With participation of the Helmholtz Zentrum München, an international research team has discovered a number of new risk factors for dilated cardiomyopathy and other heart conditions. In the largest transcriptome study to date, the researchers analyzed the RNA of transplanted hearts. The study was recently published in ‘Genome Biology’.
Of many genes, it is known that some variants make people particularly prone to cardiovascular disease. But there are gaps in our knowledge. It is not just the genes themselves but also the way they are expressed that influences the risk of disease. In some cases, DNA regions that control how genetic information is copied onto RNA molecules are changed. The amount of RNA and whether this temporary information carrier is subsequently modified influence the development of disease.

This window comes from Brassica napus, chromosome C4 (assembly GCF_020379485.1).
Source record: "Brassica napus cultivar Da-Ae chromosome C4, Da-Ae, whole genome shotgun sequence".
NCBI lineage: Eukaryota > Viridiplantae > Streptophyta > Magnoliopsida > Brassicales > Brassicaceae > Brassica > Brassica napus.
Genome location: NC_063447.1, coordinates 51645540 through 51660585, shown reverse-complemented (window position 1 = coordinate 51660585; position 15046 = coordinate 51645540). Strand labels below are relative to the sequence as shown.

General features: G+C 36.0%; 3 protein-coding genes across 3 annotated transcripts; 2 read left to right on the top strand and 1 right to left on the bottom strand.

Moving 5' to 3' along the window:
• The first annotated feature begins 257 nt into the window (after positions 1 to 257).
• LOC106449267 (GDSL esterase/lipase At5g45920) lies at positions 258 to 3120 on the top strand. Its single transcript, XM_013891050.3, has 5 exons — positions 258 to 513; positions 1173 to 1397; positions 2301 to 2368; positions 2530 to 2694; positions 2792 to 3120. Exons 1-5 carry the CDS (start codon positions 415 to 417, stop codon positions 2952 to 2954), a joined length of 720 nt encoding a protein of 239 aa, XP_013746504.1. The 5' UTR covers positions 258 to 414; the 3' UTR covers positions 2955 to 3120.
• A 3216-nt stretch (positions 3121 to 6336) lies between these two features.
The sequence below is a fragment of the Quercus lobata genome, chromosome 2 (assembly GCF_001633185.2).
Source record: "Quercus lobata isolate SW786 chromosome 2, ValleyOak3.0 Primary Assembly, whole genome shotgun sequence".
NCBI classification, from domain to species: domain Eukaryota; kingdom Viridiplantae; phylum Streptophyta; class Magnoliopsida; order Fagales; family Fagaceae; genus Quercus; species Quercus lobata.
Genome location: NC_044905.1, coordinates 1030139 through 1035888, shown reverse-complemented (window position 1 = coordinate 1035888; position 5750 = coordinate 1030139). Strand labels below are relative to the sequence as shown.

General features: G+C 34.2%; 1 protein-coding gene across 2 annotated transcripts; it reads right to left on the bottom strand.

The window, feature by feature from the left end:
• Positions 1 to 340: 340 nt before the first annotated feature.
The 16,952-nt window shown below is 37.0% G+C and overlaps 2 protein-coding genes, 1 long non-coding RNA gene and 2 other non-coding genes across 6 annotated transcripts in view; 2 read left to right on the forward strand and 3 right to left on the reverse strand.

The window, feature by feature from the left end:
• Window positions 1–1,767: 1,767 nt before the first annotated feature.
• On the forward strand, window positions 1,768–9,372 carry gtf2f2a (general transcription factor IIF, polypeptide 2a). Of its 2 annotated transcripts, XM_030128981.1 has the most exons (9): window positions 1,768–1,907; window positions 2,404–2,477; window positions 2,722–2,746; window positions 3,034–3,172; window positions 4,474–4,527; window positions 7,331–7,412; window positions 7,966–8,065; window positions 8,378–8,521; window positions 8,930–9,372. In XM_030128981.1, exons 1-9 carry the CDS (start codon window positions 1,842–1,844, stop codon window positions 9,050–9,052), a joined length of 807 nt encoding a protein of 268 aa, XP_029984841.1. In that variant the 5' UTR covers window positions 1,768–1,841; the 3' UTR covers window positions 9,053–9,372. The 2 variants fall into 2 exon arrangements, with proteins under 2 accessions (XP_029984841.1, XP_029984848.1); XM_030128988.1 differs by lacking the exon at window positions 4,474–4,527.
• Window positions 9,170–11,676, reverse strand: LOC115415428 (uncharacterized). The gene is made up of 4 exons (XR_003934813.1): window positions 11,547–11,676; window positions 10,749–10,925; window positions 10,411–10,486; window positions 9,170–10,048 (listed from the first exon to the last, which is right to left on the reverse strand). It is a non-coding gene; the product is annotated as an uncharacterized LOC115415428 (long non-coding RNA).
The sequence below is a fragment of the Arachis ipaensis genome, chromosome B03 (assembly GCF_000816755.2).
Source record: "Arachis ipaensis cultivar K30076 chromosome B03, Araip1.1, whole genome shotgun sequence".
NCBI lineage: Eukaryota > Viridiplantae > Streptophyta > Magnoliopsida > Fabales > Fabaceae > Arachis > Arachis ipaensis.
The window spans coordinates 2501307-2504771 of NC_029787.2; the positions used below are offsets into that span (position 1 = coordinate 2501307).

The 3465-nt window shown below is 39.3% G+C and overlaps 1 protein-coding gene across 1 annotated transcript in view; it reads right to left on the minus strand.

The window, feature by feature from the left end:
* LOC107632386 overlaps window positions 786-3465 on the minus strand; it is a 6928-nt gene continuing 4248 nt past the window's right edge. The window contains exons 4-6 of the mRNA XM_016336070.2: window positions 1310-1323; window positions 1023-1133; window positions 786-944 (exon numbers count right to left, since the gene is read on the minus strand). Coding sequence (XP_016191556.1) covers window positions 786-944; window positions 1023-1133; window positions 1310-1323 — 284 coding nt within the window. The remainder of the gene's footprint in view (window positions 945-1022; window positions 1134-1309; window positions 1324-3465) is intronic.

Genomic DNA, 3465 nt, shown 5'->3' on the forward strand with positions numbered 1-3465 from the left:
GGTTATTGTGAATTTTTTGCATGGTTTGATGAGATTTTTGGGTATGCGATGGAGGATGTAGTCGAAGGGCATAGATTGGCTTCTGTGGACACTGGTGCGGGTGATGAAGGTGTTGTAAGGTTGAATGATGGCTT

To investigate these processes at RNA-level, however, there is a serious lack of research material. “It is extremely hard to get human heart tissue for genetic studies,” says Professor Norbert Hübner, one of the leading researchers involved in the study. “That’s why we still don’t know all the variants of risk genes by a long chalk.”
Together with a team from the Helmholtz Zentrum München and researchers from the Netherlands and Singapore, the group leader at the Max Delbrück Center for Molecular Medicine (MDC), the Charité – Universitätsmedizin Berlin and the Deutsches Zentrum für Herz-Kreislauf-Erkrankungen (DZHK) has just published a study, which is the largest yet undertaken comparing the entire transcriptome of heart tissue in healthy and diseased individuals.
Largest genetic study
The scientists were keen to discover which genes increase the risk of dilated cardiomyopathy (DCM), an inherited myocardial insufficiency that can lead to heart failure and sudden death. During heart transplants, the scientists collected biopsies from the left ventricle of 97 patients with DCM and 108 healthy donors. They analyzed the…